Facing the challenges of sustainable development in the Sahel
The Sahel, meaning “the shore” in Arabic, is a vast area crossing 6,000 kilometres from East to West Africa. It covers many geographic and agro-ecological systems, 12 countries and is home to 400 million people.
The political region of the Sahel, as defined by the United Nations strategy (UNISS), covers 10 countries (Senegal, Gambia, Mauritania, Guinea, Mali, Burkina Faso, Niger, Chad, Cameroon and Nigeria). The region faces many challenges. Climate change threatens to further degrade land, vegetation, water resources and food systems through increased incidence of drought, desertification and floods and projected shortening of the rainy season. The Sahel ecological zone has shifted from 50 to 200 kilometres southward over the last three decades, resulting in biodiversity and arable land losses.
The region suffers political instability which has weakened the livelihoods of households, threatens the sovereignty and stability of States and undermines social peace. The Covid-19 pandemic has also slowed down food production systems due to markets and borders closing. All these factors create challenges to the resilience of food systems.
Opportunities for growth
The population of the Sahel is projected to reach over 500 million in 2050. The region is also home to the youngest population in the world with 65 per cent under 25 years old. With the right support, this offers market growth opportunities for local producers.
Improved governance and cross-border cooperation between countries and local communities increases in the potential for progress and trade, taking advantage of the regions abundant human, cultural and natural resources.
Investing in the future
IFAD’s overall strategy in Sahel aligns with the UN Integrated Strategy for the Sahel to address the root causes of the Sahel crisis across 10 countries, with a special focus on women and youth.
IFAD is increasing its presence and support to the Sahel. We have 27 ongoing projects with US$2 billion investments across the 10 countries. The current portfolio is complemented by US$143 million of green resources to strengthen the resilience of small-scale farmers and producers to the impacts of climate change.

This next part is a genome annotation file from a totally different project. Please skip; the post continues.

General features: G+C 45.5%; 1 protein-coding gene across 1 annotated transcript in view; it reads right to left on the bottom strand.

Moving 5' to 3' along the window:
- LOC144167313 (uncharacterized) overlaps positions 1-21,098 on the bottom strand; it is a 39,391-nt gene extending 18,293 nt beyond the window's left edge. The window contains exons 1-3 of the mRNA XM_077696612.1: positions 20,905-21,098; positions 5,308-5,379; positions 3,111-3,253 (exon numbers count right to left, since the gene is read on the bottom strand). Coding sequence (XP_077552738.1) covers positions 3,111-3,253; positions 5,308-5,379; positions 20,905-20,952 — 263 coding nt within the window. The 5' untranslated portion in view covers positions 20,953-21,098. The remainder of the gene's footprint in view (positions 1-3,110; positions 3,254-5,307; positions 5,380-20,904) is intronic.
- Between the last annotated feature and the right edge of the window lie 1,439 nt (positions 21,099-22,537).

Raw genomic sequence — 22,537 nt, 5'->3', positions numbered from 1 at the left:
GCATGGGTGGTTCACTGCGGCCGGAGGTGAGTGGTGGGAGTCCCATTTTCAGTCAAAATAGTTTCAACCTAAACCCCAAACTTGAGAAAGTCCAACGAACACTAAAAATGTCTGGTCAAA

In 2020, IFAD joined the existing partnership framework between FAO, WFP and the G5 Sahel Secretariat to support the G5 Sahel Priority Investment Programme and developed the Sd3C programme to mitigate COVID-19, conflicts and climate change. We also started the IFAD and Green Climate Fund’s umbrella programme for the Great Green Wall Initiative that will identify transformational approaches to better support countries in implementing their national development plans and strategies to help restore land, soil, agricultural production, green cover, access to markets and nutrition.
Two Associate Vice-Presidents from IFAD - Donal Brown of the Programme Management Department and Jyotsna Puri of the Strategy and Knowledge Department – are conducting an official visit to Senegal and The Gambia from 13 to 16 June 2022 to meet with country authorities and beneficiaries of IFAD-supported programmes in the two countries, as well as the SAHEL regional programme.
The Ministry of Rural Development of Mali, the three United Nations Rome-based agencies (FAO, IFAD and WFP) and G5 Sahel officially launched a joint programme to help rural people in Mali build their resilience to climate change, conflict and COVID-19 on 26 August in Bamako.
A coalition of multilateral development banks and development partners has pledged over US$17 billion in financing on Friday during a high-level forum, in a bold bid to address rising hunger on the African continent and to improve food security.
The Great Green Wall was envisioned as a line of trees stretching across Africa to protect against desertification. Today, it is a mosaic of farms, forests, and wilderness, where sustainable agriculture is the norm and rural-dwellers thrive.
The best way to make the desert bloom is to dig a hole. Not a well, but a shallow pit in the sandy soil about as wide as the length of your forearm. Then add some dung, plant your seeds, and wait for the rains.
Poor rural people are among the hardest hit by climate change while contributing little to its causes. They deserve a fair share of climate finance to improve their resilience, and a seat at the table for the global climate talks.